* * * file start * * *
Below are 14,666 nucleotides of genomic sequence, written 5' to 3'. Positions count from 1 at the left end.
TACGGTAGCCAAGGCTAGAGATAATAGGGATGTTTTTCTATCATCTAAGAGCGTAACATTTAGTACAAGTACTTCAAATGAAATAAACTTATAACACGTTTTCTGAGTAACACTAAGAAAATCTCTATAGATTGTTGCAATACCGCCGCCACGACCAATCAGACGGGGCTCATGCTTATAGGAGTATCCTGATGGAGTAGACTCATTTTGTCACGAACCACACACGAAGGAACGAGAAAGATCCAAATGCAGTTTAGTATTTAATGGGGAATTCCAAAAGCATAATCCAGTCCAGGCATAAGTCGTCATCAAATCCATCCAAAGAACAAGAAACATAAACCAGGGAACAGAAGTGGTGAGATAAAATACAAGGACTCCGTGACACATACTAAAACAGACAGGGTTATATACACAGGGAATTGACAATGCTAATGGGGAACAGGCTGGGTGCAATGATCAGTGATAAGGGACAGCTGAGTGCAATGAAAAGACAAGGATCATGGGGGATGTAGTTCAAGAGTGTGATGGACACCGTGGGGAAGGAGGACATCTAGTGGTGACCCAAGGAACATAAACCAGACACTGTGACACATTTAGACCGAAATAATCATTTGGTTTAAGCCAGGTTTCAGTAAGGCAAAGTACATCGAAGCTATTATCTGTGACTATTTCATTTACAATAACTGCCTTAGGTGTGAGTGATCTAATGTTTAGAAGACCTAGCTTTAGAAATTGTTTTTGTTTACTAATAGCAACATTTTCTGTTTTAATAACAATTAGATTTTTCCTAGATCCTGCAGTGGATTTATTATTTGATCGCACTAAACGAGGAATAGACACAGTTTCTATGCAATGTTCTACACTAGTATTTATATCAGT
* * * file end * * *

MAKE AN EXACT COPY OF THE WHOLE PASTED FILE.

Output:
Below are 14,666 nucleotides of genomic sequence, written 5' to 3'. Positions count from 1 at the left end.
TACGGTAGCCAAGGCTAGAGATAATAGGGATGTTTTTCTATCATCTAAGAGCGTAACATTTAGTACAAGTACTTCAAATGAAATAAACTTATAACACGTTTTCTGAGTAACACTAAGAAAATCTCTATAGATTGTTGCAATACCGCCGCCACGACCAATCAGACGGGGCTCATGCTTATAGGAGTATCCTGATGGAGTAGACTCATTTTGTCACGAACCACACACGAAGGAACGAGAAAGATCCAAATGCAGTTTAGTATTTAATGGGGAATTCCAAAAGCATAATCCAGTCCAGGCATAAGTCGTCATCAAATCCATCCAAAGAACAAGAAACATAAACCAGGGAACAGAAGTGGTGAGATAAAATACAAGGACTCCGTGACACATACTAAAACAGACAGGGTTATATACACAGGGAATTGACAATGCTAATGGGGAACAGGCTGGGTGCAATGATCAGTGATAAGGGACAGCTGAGTGCAATGAAAAGACAAGGATCATGGGGGATGTAGTTCAAGAGTGTGATGGACACCGTGGGGAAGGAGGACATCTAGTGGTGACCCAAGGAACATAAACCAGACACTGTGACACATTTAGACCGAAATAATCATTTGGTTTAAGCCAGGTTTCAGTAAGGCAAAGTACATCGAAGCTATTATCTGTGACTATTTCATTTACAATAACTGCCTTAGGTGTGAGTGATCTAATGTTTAGAAGACCTAGCTTTAGAAATTGTTTTTGTTTACTAATAGCAACATTTTCTGTTTTAATAACAATTAGATTTTTCCTAGATCCTGCAGTGGATTTATTATTTGATCGCACTAAACGAGGAATAGACACAGTTTCTATGCAATGTTCTACACTAGTATTTATATCAGT